Sandile Memela vs Sowetan

Complainant: Sandile Memela

Article: Thabo Leshilo refuted Memela’s allegation that he was not appointed editor of Sunday World because of his authentic                   black views

Date: 12 June 2008

Respondent: Sowetan

The Complaint
Mr Memela complains about three paragraphs, which are a caption to the picture of Sowetan editor-in-chief Thabo Leshilo, used on Page 16 of Sowetan of March 6, 2008, accompanying a story on the Human Rights Commission’s hearing on the Forum of Black Journalists and Racism.
Leshilo’s was one of the head and shoulder pictures of some of the participants at the hearing used with quotations from their contributions at the hearing.
The caption to Leshilo’s picture reads:
“Thabo Leshilo refuted Memela’s allegation that he was not appointed editor of Sunday World because of his authentic black views.
“‘You are being economical with the truth,’ said Leshilo. He added that Memela did not become an editor because ‘he did not cut it’.
“Leshilo suggested Memela take his case to the HRC at which he would be willing to testify, to set the record straight.”
Memela alleges the remarks are “not only out of context but unlawful, unfair and defamatory to my person, reputation and integrity”.
He alleges that after he had been promised space by the letters page editor of Sowetan, Leshilo refused to publish his letter. He believes he was not given the opportunity to present his side of the story about the reasons he was not appointed editor of the Sunday World.
This ruling is made by the Press Ombudsman in terms of Section 2.4 of the Complaints Procedures: “If the complaint is not settled within 14 days of its notification to the respondent, the Ombudsman may, if it is reasonable not to hear the parties, decide the matter on the papers.”
Memela did not spell out his allegations in terms of the SA Press Code, but in sum he alleges breaches of Sections 1.1 – “The press shall be obliged to report news truthfully, accurately and fairly” – and 1.5 – “A publication should usually seek the views of the subject of serious critical reportage in advance of publication….”
Memela alleges that the three paragraphs “were intended to create the impression that (1) I was making false claims to the HRC, (2) I am a failed journalist, (3) I am not worthy of being an editor of a newspaper, (4) the profession is all the better that he ‘forced me out’ of the industry, (5) I am a corrupt and unscrupulous”.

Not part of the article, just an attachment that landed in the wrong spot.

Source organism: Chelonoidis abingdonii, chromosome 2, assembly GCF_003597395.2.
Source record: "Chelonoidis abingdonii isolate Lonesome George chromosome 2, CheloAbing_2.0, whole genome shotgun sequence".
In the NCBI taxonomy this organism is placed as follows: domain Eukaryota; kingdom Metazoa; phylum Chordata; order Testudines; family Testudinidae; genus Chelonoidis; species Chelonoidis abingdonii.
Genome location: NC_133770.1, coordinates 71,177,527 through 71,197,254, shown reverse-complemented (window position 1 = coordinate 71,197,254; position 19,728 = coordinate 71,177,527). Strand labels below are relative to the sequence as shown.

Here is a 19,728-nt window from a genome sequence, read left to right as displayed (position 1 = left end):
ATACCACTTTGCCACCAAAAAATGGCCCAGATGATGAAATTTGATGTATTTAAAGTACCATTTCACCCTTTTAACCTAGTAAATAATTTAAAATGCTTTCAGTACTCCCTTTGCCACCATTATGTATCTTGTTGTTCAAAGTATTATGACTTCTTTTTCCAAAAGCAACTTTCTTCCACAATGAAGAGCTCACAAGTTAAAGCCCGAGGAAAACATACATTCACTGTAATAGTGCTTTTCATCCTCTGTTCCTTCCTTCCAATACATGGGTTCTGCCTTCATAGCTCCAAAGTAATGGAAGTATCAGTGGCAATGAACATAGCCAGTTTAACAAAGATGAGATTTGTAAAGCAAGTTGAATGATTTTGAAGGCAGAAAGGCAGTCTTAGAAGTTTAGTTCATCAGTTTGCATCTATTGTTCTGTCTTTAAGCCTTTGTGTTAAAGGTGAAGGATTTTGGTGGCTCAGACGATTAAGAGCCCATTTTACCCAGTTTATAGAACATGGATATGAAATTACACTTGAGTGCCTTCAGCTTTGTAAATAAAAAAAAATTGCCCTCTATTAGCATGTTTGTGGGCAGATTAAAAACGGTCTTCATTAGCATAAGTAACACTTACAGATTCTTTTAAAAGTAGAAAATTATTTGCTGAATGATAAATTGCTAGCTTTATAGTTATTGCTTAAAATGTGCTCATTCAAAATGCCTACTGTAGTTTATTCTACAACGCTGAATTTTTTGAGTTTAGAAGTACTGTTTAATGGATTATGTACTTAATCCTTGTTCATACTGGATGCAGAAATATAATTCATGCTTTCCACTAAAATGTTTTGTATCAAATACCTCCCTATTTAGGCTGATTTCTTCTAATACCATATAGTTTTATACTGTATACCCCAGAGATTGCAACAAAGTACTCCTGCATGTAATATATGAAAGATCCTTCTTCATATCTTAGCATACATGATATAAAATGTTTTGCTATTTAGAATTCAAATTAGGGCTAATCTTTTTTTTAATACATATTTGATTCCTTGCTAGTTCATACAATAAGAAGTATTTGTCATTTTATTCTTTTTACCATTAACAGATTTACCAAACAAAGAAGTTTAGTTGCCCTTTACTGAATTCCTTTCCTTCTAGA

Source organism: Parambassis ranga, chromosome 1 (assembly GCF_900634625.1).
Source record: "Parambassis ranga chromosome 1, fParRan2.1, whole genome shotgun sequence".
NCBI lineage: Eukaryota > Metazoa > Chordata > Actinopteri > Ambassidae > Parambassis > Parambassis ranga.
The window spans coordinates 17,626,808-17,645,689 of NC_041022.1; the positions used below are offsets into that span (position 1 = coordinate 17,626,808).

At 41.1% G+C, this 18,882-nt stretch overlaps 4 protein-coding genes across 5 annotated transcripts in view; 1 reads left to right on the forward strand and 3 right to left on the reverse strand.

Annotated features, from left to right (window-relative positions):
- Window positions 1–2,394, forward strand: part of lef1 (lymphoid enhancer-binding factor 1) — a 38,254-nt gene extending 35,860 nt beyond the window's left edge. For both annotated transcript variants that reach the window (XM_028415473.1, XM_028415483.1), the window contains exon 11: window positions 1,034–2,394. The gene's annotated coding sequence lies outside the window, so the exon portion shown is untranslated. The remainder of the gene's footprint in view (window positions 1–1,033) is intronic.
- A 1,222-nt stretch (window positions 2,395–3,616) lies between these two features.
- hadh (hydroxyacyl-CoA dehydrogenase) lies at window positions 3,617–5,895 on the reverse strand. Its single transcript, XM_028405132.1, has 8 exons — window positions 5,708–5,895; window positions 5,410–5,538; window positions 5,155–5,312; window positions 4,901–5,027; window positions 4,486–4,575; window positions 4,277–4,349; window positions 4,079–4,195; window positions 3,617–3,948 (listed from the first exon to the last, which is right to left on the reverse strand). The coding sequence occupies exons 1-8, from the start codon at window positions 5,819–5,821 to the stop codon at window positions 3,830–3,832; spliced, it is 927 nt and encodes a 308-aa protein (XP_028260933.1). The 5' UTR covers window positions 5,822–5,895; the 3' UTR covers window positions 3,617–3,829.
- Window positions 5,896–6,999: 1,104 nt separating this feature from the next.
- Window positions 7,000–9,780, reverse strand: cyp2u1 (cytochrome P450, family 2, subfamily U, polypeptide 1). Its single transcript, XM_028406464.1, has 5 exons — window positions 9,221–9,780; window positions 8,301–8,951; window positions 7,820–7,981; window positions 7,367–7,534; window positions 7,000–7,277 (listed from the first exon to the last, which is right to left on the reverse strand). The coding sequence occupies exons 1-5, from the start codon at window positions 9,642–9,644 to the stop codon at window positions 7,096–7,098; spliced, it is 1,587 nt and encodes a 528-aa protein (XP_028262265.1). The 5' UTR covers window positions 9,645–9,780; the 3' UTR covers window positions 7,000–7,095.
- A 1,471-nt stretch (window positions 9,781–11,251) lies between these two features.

He alleges that Leshilo had been ruled out of order at the HRC hearing and his remarks should not have been published.
In his brief response Leshilo argued that Sowetan published what both he and Memela said at a public forum and the report was factual. He denied he had been ruled out of order by the chairperson at the hearing.
“That he did not like what I said about him does not automatically entitle him to the right of reply,” Leshilo argued in his response.
In addition to the papers submitted by the two parties, the Ombudsman has looked at the transcript of the HRC hearing and it bears out Leshilo’s story.
Memela told the HRC “how the leadership and management in newsrooms in this country, especially by black editors has revealed that they have internalised racism and… they do that because they want to preserve their material interests….”
“As far as I am concerned the prerequisite to rise in the ranks as a black journalist in this country is to be in the side of those who are in power,” the transcript of Memela’s contribution reads.
This is captured accurately in the caption of Memela’s picture in the Sowetan story:
“FBJ member and current Ministry of Arts and Culture spokesman Sandile Memela: ‘Black editors have internalised racism and are acting against any voice that expresses black opinion. To progress in the media one must agree with those in power.’ ”
After some intervening speakers at the HRC hearing, according to the transcript, Leshilo responded to Memela, telling the commission that its platform had been used by Memela to make allegations that could not be sustained and could not go unchallenged.
The caption that Memela is complaining about accurately quotes what Leshilo told the Commission.
At the end of his input, the chairperson thanks Leshilo and calls the next speaker. It is at this point that a commotion erupts on the floor as people accuse each other of lying and the chairperson has to call for order, bearing out Mr Leshilo’s version of events and disproving Memela’s.
The complaint is dismissed.
The Sowetan is not in breach of the South African Press Code. It reported truthfully, accurately and fairly on the proceedings at the HRC and Memela was not entitled to a right of reply in these circumstances.
Within seven days of receipt of this decision, any one of the parties may apply for leave to appeal to the chairperson of the SA Press Appeals Panel, Judge Ralph Zulman, and the grounds of appeal shall be fully set.
Joe Thloloe
Press Ombudsman